Thoughts on startups by investors that
fund them & entrepreneurs that run them

Do Angel Investors Care About University Degrees?

There is a stream in entrepreneurship lore that the entrepreneur doesn’t need or want education, a fire fed by legendary dropouts Steve Jobs, Bill Gates, Mark Zuckerberg, etc. Why waste your time studying? Just do it; or so it goes. So how do angel investors fall on this question? Does the degree add credibility? Is it worth it?

My bias, as an angel investor: other things being equal, yes. In general, the university degree means you’ve accomplished something that took several years; the grad degree means more so; and the more prestigious the institution, the better. But of course there are exceptions. There are idiots with degrees and gifted entrepreneurs without them.

Looking beyond my specific bias, thinking of people I’ve worked with in my groups and in different investor venues, I think it’s fair to talk about some general rules that will apply to most situations: most investors, looking at most potential deals. And of course there will always be exceptions, but, in general:

  • Unless proven otherwise, a lot of investors would agree with my bias in the second paragraph.
  • Degrees work a lot better if they have some relationship to the job. For example, it’s good to see medical degrees for the biomed businesses and pharmaceuticals, and physics for the clean tech.
  • Those liberal arts degrees (disclosure: my BA was in Literature) are tolerated as proof that you were able to stick to something, but not of too much else. They don’t hurt unless you push them too hard.
  • Engineering, physics, chemistry, and higher math … those degrees seem to say “smart person.”
  • There are some specialty fields like design and development in which degrees can be strangely, ironically, suspect. Not that the Computer Science Degree from MIT or Caltech doesn’t mean a whole lot; but coding and interface design tend to be self taught rather than classroom knowledge. And designers, as another example … the designer for hardware and consumer tech is definitely enhanced by the degree, especially engineering; but in web and software, not so much. Sometimes I get the impression a prestigious degree in engineering, higher math or physics does more for a developer’s credibility than straight computer science. But that’s weird; I’m wary of taking that one too far.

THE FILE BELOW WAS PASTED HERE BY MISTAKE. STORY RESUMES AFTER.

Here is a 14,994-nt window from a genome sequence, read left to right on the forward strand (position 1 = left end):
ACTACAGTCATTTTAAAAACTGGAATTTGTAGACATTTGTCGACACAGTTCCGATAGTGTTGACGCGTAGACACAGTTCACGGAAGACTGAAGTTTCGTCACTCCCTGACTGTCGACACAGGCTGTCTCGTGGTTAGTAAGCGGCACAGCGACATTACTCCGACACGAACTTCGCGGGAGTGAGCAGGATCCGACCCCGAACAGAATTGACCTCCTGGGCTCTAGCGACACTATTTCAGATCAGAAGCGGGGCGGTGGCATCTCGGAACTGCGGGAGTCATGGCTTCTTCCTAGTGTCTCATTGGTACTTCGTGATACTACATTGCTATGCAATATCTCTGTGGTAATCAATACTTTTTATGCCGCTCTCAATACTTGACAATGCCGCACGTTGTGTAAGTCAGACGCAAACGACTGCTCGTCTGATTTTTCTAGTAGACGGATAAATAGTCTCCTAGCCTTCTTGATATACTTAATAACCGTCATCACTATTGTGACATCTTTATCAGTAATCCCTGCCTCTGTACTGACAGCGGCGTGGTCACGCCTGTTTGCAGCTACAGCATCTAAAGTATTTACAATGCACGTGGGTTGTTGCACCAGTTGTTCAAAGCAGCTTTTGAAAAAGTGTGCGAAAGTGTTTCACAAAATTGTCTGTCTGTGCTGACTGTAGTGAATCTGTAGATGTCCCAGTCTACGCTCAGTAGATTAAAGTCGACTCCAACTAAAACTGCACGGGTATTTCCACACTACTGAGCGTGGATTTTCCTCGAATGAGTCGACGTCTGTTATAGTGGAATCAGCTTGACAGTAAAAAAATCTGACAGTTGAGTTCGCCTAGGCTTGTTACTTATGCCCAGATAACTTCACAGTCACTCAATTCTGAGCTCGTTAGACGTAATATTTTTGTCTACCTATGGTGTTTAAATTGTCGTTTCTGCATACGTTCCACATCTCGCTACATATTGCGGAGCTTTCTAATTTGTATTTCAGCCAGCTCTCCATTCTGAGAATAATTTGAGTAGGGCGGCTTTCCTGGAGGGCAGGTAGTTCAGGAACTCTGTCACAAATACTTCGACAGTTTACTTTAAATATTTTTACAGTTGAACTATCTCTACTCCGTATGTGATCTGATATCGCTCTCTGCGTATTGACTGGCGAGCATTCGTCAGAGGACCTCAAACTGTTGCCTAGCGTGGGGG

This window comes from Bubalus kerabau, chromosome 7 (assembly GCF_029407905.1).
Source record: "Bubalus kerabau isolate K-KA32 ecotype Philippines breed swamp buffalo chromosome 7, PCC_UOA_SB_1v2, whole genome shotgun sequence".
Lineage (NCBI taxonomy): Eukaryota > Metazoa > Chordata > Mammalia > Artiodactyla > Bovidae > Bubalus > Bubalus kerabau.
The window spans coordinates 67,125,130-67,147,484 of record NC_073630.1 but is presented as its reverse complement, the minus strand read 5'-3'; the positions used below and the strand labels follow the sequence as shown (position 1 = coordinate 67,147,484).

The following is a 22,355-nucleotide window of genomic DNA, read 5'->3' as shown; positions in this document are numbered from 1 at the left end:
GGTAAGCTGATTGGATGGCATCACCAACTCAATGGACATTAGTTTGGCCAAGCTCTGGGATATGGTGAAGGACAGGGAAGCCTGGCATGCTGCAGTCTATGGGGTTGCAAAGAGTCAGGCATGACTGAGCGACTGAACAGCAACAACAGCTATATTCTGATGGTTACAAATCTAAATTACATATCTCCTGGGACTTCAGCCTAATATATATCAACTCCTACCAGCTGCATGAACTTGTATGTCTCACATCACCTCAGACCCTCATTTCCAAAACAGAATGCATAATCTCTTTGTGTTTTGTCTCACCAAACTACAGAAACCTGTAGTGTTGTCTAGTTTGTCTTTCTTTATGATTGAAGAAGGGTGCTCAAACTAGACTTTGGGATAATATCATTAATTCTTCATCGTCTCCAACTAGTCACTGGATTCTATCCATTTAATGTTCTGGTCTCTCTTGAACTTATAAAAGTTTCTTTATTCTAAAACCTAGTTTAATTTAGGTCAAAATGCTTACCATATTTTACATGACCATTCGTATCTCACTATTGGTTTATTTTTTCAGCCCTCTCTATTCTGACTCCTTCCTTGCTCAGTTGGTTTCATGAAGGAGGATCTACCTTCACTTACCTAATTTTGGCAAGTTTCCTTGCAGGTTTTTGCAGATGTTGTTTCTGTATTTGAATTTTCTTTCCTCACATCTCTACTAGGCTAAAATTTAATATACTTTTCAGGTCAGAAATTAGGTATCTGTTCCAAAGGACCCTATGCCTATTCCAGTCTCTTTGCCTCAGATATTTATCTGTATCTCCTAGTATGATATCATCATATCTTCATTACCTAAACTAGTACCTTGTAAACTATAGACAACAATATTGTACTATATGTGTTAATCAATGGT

• For the MBA degree, prestigious schools are still golden, but MBAs need a few years before they’re really credible. Somebody said somewhere that the best investment is to buy a recently graduated MBA for what they’re worth, and sell them for what they think they’re worth. MBAs generally need seasoning.
  • Business degrees are better than no degrees, but this one is hard for me to stay objective. I’d rather see the kind of education that a good liberal arts degree gives a person – how to think, analyze, and communicate, I hope – than an undergrad business degree.
  • That point above this one is an example of another problem with predicting angel investors’ feelings about the degrees. We tend to like what we did ourselves. I was a liberal arts undergrad, so there you see bias in action. Engineers believe in engineering degrees, math people in math degrees, and we almost all believe in the institutions we went to. That’s just unavoidable human bias.

And please allow me to end this post with the plain statement of the obvious: I’ve tried to give you a picture of what random groups of US Angel investors are going to think, but there’s no way I can keep my own opinions and experience from influencing my guesses about others.

Angel investors are all individuals. Nobody thinks exactly like anybody else.

Written by Tim Berry

user Tim Berry

Tim is the founder of Palo Alto Software and, the co-founder of Borland International, and the official business planning coach at He has been called the "Obi-wan Kenobe of business planning" and "The Father of Business Planning." He is a serial author of books and software on business planning.

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